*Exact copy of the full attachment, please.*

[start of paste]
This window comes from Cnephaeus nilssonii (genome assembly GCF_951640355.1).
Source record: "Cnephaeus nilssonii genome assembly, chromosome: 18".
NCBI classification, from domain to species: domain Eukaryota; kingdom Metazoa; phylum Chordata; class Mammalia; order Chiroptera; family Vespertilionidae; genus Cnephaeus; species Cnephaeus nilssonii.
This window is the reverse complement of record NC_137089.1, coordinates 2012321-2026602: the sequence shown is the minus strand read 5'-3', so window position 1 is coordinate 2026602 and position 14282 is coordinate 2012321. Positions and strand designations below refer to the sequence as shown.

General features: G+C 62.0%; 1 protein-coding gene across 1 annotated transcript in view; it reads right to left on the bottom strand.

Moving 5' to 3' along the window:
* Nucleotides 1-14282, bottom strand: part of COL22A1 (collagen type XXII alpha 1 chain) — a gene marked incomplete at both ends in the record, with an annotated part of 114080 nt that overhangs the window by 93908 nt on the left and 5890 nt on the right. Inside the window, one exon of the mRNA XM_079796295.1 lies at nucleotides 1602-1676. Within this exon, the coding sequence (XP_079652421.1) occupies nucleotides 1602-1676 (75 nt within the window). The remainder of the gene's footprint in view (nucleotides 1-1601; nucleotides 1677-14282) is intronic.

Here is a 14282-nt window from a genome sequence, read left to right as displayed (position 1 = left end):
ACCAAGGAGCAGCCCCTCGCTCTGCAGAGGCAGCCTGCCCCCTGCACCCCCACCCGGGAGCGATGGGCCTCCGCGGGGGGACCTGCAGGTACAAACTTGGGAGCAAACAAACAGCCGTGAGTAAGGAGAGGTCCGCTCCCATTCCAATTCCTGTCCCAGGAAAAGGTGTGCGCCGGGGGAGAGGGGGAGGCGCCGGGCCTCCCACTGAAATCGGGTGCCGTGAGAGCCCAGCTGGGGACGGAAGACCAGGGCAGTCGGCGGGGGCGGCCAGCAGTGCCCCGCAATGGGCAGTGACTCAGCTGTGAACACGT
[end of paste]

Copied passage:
This window comes from Cnephaeus nilssonii (genome assembly GCF_951640355.1).
Source record: "Cnephaeus nilssonii genome assembly, chromosome: 18".
NCBI classification, from domain to species: domain Eukaryota; kingdom Metazoa; phylum Chordata; class Mammalia; order Chiroptera; family Vespertilionidae; genus Cnephaeus; species Cnephaeus nilssonii.
This window is the reverse complement of record NC_137089.1, coordinates 2012321-2026602: the sequence shown is the minus strand read 5'-3', so window position 1 is coordinate 2026602 and position 14282 is coordinate 2012321. Positions and strand designations below refer to the sequence as shown.

General features: G+C 62.0%; 1 protein-coding gene across 1 annotated transcript in view; it reads right to left on the bottom strand.

Moving 5' to 3' along the window:
* Nucleotides 1-14282, bottom strand: part of COL22A1 (collagen type XXII alpha 1 chain) — a gene marked incomplete at both ends in the record, with an annotated part of 114080 nt that overhangs the window by 93908 nt on the left and 5890 nt on the right. Inside the window, one exon of the mRNA XM_079796295.1 lies at nucleotides 1602-1676. Within this exon, the coding sequence (XP_079652421.1) occupies nucleotides 1602-1676 (75 nt within the window). The remainder of the gene's footprint in view (nucleotides 1-1601; nucleotides 1677-14282) is intronic.

Here is a 14282-nt window from a genome sequence, read left to right as displayed (position 1 = left end):
ACCAAGGAGCAGCCCCTCGCTCTGCAGAGGCAGCCTGCCCCCTGCACCCCCACCCGGGAGCGATGGGCCTCCGCGGGGGGACCTGCAGGTACAAACTTGGGAGCAAACAAACAGCCGTGAGTAAGGAGAGGTCCGCTCCCATTCCAATTCCTGTCCCAGGAAAAGGTGTGCGCCGGGGGAGAGGGGGAGGCGCCGGGCCTCCCACTGAAATCGGGTGCCGTGAGAGCCCAGCTGGGGACGGAAGACCAGGGCAGTCGGCGGGGGCGGCCAGCAGTGCCCCGCAATGGGCAGTGACTCAGCTGTGAACACGT